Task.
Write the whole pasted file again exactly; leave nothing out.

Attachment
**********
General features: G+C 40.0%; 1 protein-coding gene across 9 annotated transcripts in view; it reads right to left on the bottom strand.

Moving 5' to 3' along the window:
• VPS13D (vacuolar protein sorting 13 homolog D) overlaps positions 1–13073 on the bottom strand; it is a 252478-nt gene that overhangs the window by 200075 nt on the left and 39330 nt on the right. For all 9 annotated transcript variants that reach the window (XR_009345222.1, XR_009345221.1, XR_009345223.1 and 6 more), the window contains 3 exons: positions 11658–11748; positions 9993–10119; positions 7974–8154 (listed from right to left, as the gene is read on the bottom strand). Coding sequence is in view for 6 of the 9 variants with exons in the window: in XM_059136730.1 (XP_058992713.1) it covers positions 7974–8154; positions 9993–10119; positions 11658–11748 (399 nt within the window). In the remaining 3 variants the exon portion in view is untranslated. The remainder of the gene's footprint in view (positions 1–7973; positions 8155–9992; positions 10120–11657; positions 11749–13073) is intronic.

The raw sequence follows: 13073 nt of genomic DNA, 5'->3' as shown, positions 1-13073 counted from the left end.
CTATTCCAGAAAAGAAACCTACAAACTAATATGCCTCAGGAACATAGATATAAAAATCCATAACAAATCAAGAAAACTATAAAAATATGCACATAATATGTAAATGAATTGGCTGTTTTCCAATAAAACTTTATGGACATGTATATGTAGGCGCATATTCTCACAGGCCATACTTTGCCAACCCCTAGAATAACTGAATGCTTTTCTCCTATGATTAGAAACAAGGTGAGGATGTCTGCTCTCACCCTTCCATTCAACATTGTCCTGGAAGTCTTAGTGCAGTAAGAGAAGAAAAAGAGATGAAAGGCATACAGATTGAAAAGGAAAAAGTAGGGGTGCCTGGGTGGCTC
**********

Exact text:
General features: G+C 40.0%; 1 protein-coding gene across 9 annotated transcripts in view; it reads right to left on the bottom strand.

Moving 5' to 3' along the window:
• VPS13D (vacuolar protein sorting 13 homolog D) overlaps positions 1–13073 on the bottom strand; it is a 252478-nt gene that overhangs the window by 200075 nt on the left and 39330 nt on the right. For all 9 annotated transcript variants that reach the window (XR_009345222.1, XR_009345221.1, XR_009345223.1 and 6 more), the window contains 3 exons: positions 11658–11748; positions 9993–10119; positions 7974–8154 (listed from right to left, as the gene is read on the bottom strand). Coding sequence is in view for 6 of the 9 variants with exons in the window: in XM_059136730.1 (XP_058992713.1) it covers positions 7974–8154; positions 9993–10119; positions 11658–11748 (399 nt within the window). In the remaining 3 variants the exon portion in view is untranslated. The remainder of the gene's footprint in view (positions 1–7973; positions 8155–9992; positions 10120–11657; positions 11749–13073) is intronic.

The raw sequence follows: 13073 nt of genomic DNA, 5'->3' as shown, positions 1-13073 counted from the left end.
CTATTCCAGAAAAGAAACCTACAAACTAATATGCCTCAGGAACATAGATATAAAAATCCATAACAAATCAAGAAAACTATAAAAATATGCACATAATATGTAAATGAATTGGCTGTTTTCCAATAAAACTTTATGGACATGTATATGTAGGCGCATATTCTCACAGGCCATACTTTGCCAACCCCTAGAATAACTGAATGCTTTTCTCCTATGATTAGAAACAAGGTGAGGATGTCTGCTCTCACCCTTCCATTCAACATTGTCCTGGAAGTCTTAGTGCAGTAAGAGAAGAAAAAGAGATGAAAGGCATACAGATTGAAAAGGAAAAAGTAGGGGTGCCTGGGTGGCTC